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All Contents © 2020The Kiplinger Washington Editors
By Kathy Kristof, Contributing Editor
| May 15, 2016
Despite punk corporate profits, the stock market has recovered nearly all of the losses it suffered earlier this year and is trading near record highs. Stocks look expensive, particularly on a price-earnings basis. Meanwhile, yields on bonds and money market funds continue to range from poor to pathetic. What’s an investor to do?
One solution is to build a portfolio of low-volatility stocks. Should the market suffer another correction—or worse—low-vol stocks should hold up better than other issues. The problem is that lately low-vol stocks have been as popular as Scarlett O’Hara at a picnic, causing investors to bid up their prices to sometimes-uncomfortable levels.
And keep in mind that low volatility combined with high valuations will probably translate to lower long-term returns, says John Ameriks, global head of Vanguard’s Quantitative Equity Group. “When the market is down, we expect this strategy to not suffer as much, but there’s a flip side,” he says. “When the market moves up sharply, a low-volatility portfolio probably won’t match it.”
We've identified seven low-vol stocks that should hold up better than the overall market when the bear returns. For each stock, we list its five-year beta, a measure of how closely performance tracks Standard & Poor’s 500-stock index. A beta of 1 suggests a close link with the index; a beta of 0.1 suggests almost no connection. We also list five-year relative volatility, which shows how much a stock’s price has swung up and down over the past five years relative to the swings in the S&P 500. A figure of, say, 1.1 suggests that the stock has been only 10% more volatile than an index consisting of 500 stocks—a neat trick.
Prices and related data are as of April 25. Price-earnings ratios are based on estimated year-ahead profits.
Courtesy American Water Works
Share price: $70.80
Market capitalization: $12.6 billion
Five-year beta: 0.17
Five-year relative volatility: 1.03
One-year total return: 30.1%
Estimated earnings per share: 2016, $2.82; 2017, $3.04
Price-earnings ratio: 25
Current yield: 1.9%
American Water Works (symbol AWK) is the nation’s largest publicly owned water utility, serving some 15 million people in 47 states.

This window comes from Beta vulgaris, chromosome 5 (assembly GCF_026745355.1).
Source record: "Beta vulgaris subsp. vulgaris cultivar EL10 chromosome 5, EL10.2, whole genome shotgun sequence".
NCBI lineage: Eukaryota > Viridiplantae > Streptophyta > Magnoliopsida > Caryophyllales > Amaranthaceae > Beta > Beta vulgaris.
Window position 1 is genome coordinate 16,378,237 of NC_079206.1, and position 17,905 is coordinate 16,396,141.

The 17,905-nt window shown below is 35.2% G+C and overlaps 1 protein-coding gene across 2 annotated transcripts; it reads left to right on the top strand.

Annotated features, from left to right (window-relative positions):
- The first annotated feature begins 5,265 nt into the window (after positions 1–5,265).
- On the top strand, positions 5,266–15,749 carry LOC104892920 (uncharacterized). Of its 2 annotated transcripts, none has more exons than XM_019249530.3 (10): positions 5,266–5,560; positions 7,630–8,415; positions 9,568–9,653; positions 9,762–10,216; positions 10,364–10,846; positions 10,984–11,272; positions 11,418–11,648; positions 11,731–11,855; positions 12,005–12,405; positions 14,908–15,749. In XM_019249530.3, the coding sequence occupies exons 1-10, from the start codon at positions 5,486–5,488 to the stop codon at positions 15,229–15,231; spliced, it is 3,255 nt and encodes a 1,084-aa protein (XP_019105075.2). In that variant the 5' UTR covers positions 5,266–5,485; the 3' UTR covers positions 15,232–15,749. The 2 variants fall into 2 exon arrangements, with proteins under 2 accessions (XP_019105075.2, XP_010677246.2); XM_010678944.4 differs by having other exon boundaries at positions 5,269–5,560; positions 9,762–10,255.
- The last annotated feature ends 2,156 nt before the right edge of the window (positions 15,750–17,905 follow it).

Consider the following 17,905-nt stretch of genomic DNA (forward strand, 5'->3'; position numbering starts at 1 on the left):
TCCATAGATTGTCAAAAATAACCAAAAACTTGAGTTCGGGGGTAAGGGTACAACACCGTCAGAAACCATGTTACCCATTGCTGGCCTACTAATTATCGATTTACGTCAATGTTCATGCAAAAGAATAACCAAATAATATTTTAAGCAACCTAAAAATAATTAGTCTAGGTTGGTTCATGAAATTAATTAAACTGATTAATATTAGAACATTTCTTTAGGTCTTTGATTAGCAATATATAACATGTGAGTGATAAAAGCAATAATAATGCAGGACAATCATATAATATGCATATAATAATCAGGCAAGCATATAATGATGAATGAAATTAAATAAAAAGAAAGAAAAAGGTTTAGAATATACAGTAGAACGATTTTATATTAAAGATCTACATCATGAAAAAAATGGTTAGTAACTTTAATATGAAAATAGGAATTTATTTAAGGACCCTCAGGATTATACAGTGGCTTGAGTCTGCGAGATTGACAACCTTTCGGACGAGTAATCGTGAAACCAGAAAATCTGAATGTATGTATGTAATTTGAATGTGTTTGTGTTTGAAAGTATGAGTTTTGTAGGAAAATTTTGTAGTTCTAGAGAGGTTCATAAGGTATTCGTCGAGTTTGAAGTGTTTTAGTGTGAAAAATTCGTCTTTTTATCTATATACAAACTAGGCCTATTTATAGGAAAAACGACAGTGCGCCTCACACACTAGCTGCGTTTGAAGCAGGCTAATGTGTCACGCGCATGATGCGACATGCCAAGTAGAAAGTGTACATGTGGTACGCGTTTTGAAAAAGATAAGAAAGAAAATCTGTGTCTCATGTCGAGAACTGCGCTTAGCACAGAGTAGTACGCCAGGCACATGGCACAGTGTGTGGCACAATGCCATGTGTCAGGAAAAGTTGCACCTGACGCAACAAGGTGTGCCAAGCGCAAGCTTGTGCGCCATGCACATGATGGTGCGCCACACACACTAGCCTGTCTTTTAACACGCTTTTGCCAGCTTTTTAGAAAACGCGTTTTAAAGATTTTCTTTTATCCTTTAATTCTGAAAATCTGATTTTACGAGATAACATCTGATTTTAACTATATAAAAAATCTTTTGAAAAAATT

Regulated operations account for 88% of the company’s revenues, which are growing slowly. What makes American Water notable is that it has been so successful at winning approval for rate increases that profits have increased at roughly twice the rate of revenue growth. And both earnings and dividends are expected to rise 8% to 10% annually over the next two years, says Angie Storozynski, an analyst with Macquarie Capital, an investment banking firm. She acknowledges that the stock is pricey, but it’s nonetheless attractive because of the company’s projected earnings and dividend growth. “It’s a premium story in a premium sector,” says Storozynski. “There is rarely anything that could disturb you about this company.”
Share price: $38.21
Market capitalization: $235.0 billion
Five-year beta: 0.30
Five-year relative volatility: 1.09
One-year total return: 17.9%
Estimated earnings per share: 2016, 2.84; 2017, 2.98
Price-earnings ratio: 13
Current yield: 5.0%
With 90% of Americans already using cell phones, wireless telecommunications is a mature industry in which the big players slug it out to win small increases in market share. That’s not a formula for dynamic growth, but it’s worth your while to invest in a stock that boasts a 5% dividend yield, says analyst David Burks, of Hilliard Lyons, a brokerage and money management firm.
Although growth has stalled at U.S. wireless Verizon Communications (VZ), AT&T’s (T) sales and earnings have started to move forward thanks, in part, to its purchase of DirecTV last year. With profits expected to climb roughly 5% per year over the next two years, AT&T is a solid choice for income-oriented investors, says Burks. Another plus: The company has hiked its dividend every year since gaining its independence as part of the breakup of the Bell System in 1984.
Share price: $36.80
Market capitalization: $2.7 billion
Five-year beta: 0.61
Five-year relative volatility: 1.47
One-year total return: 17.0%
Estimated earnings per share: 2016, $1.08; 2017, $1.23
Price-earnings ratio: 34
Current yield: 2.0%
With annual revenues of $1.4 billion and a stock market value of $2.7 billion, HealthCare Services Group (HCSG) is the smallest of our picks. The company provides cleaning, laundry and food services to nursing homes, rehabilitation centers, retirement homes and hospitals.
HealthCare Services is not exactly a household name, but it has about 75% of the market share in its business, says Brett Reiner, associate manager of Neuberger Berman Genesis Fund. Yet the company still has room for growth because most nursing homes and other health care facilities don’t outsource their laundry, cleaning and cafeteria operations. In an environment in which companies are having trouble generating profit and revenue growth, HealthCare Services’ first-quarter results sparkled. The company reported that revenues and earnings increased 8% and 18%, respectively, from the same period a year earlier. Analysts expect both earnings and revenues to rise at a double-digit pace for at least the next two years.